Some professional leagues have comprehensive standing agreements that define the scope of wearable technology allowed per season. Some professional leagues like MLS, MLB, NBA, EPL, La Liga, etc. they have structured player organizations and associations. In professional leagues, when data is sold, it must undergo collective bargaining processes and protocols (see BOSU, Michigan-Nike Contract: The School Seizes and Sells New Player Data, (August 31, 2016).

For the NFL, the NFL Players Association reached an agreement sometime in 2017 with a human performance company called WHOOP (see Kevin Seifert, NFL Players Grab a Data Equalizer in Era of Wearable Technology, ESPN (April 24 This deal with WHOOP allowed players to sell their data, giving them the ability to roll back the NFL.

While it is difficult at this time to determine the exact content of the collective agreement in the EPL on wearable technology, it cannot be denied that the Covid-19 pandemic has expanded the scope of use of these devices. With devices ranging from wearable monitors to clothing and equipment with built-in sensors, professional teams, league bodies, as well as the companies that provide the wearables, can now collect massive amounts of data, such as an athlete’s heart rate. , glucose level, breathing, gait. , tension or fatigue. Any sports or athletic organization that develops a wearable device program or has reason to believe that wearable devices are being used by coaches and others to collect similar data should be aware of these risks and regulatory issues.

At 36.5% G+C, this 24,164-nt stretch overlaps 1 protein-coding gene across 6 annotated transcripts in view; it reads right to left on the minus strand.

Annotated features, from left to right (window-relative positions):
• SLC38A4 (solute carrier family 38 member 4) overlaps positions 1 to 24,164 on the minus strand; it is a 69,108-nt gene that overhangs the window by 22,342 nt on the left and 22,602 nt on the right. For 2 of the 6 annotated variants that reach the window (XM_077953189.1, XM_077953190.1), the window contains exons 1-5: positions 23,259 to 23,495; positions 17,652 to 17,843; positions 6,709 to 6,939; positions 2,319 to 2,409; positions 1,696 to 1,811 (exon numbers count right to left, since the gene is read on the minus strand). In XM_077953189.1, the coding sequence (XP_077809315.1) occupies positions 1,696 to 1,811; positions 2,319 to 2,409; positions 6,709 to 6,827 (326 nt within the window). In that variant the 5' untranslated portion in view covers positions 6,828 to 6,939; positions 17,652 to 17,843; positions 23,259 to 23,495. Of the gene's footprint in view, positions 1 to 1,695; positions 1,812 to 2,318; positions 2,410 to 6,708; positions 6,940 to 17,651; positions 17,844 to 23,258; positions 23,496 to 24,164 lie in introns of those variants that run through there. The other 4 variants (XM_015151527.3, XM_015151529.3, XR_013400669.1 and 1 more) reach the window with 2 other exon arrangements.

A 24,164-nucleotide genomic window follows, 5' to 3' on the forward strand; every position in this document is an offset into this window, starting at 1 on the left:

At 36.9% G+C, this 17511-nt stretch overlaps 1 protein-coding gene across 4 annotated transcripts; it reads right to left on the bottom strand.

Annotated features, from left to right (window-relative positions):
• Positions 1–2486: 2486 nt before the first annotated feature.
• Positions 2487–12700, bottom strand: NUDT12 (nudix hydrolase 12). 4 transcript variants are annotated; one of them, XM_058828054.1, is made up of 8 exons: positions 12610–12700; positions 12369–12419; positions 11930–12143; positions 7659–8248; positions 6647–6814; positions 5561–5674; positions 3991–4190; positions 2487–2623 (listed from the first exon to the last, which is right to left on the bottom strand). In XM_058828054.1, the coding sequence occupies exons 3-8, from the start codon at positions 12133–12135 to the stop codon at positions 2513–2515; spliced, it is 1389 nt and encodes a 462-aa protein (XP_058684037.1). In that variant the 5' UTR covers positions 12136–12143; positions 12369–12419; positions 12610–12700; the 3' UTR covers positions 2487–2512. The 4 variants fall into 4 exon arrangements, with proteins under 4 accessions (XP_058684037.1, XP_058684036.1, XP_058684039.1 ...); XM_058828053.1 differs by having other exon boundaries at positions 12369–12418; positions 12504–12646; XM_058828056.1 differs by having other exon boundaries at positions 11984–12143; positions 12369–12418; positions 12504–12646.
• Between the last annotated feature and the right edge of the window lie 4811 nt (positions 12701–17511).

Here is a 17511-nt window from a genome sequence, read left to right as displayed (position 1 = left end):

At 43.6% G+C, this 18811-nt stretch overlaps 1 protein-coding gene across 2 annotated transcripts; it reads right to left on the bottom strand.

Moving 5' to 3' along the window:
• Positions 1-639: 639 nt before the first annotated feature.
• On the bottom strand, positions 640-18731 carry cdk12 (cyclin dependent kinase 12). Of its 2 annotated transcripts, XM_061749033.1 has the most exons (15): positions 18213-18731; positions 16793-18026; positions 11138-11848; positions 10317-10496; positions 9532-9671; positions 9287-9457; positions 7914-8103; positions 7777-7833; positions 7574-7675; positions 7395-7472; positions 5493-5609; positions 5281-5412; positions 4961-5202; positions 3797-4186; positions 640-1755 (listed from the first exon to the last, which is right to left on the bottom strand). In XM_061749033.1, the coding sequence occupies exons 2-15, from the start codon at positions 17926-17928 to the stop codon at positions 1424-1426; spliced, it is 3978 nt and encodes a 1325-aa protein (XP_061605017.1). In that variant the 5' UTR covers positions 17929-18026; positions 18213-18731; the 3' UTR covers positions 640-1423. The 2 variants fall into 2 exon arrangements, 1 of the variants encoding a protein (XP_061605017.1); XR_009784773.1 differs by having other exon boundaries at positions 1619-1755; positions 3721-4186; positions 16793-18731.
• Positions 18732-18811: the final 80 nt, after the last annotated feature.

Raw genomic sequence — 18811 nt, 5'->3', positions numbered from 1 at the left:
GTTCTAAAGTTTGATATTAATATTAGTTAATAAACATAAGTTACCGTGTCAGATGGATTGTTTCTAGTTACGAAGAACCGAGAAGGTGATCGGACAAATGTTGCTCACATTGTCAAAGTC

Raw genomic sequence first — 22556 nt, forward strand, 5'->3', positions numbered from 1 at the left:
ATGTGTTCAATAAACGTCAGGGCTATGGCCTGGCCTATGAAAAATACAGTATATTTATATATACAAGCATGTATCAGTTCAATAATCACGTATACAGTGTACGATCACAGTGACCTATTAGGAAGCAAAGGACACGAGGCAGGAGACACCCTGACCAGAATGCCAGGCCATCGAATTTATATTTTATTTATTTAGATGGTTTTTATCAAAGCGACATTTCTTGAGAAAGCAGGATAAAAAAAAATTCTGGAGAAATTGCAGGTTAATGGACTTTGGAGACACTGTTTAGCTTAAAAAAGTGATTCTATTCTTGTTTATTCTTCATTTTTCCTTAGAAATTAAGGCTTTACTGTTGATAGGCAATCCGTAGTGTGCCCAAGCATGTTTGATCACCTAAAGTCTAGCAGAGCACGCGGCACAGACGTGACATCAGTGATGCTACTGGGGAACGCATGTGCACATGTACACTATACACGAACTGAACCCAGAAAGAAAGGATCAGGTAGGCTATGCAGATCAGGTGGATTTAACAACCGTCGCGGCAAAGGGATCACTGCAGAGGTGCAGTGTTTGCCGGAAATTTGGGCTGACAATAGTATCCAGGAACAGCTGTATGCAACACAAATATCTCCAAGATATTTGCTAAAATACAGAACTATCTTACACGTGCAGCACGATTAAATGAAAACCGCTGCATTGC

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Depending on the jurisdiction, consent may or may not be required for monitoring. Judicial decisions on the subject are almost non-existent. However, the prevailing case law on the subject appears to be that an athlete’s expectation of privacy is minimized when on team premises or when using company/team equipment (City of Ontario, Cal. v. Quon, 560 US 746, 756 (2010), O’Connor v. Ortega, 480 US 709, 717 (1987) The cases of City of Ontario, Cal. v. Quon and O’Connor v. Ortega are just some of the decisions to which author’s knowledge in which it was held that an employee may lack an expectation of privacy in technologies provided by their employer.The latter case indicated that it depended on the realities of the workplace.In situations where there are duly binding collective agreements negotiated by player unions, there can be very few problems as the player’s interests would be largely protected, however, when players are not involved or represented in the negotiation of portable technology to applicable, legal problems may arise. In Billney v. The Evening Star News, a group of Maryland basketball players sued a newspaper for invasion of privacy when their academic records were reported. The court concluded that this was not an invasion of privacy because they were public figures from the basketball team. Consequently, due to their status as a public figure, the players did not have the same luxuries of privacy afforded to them as to other students.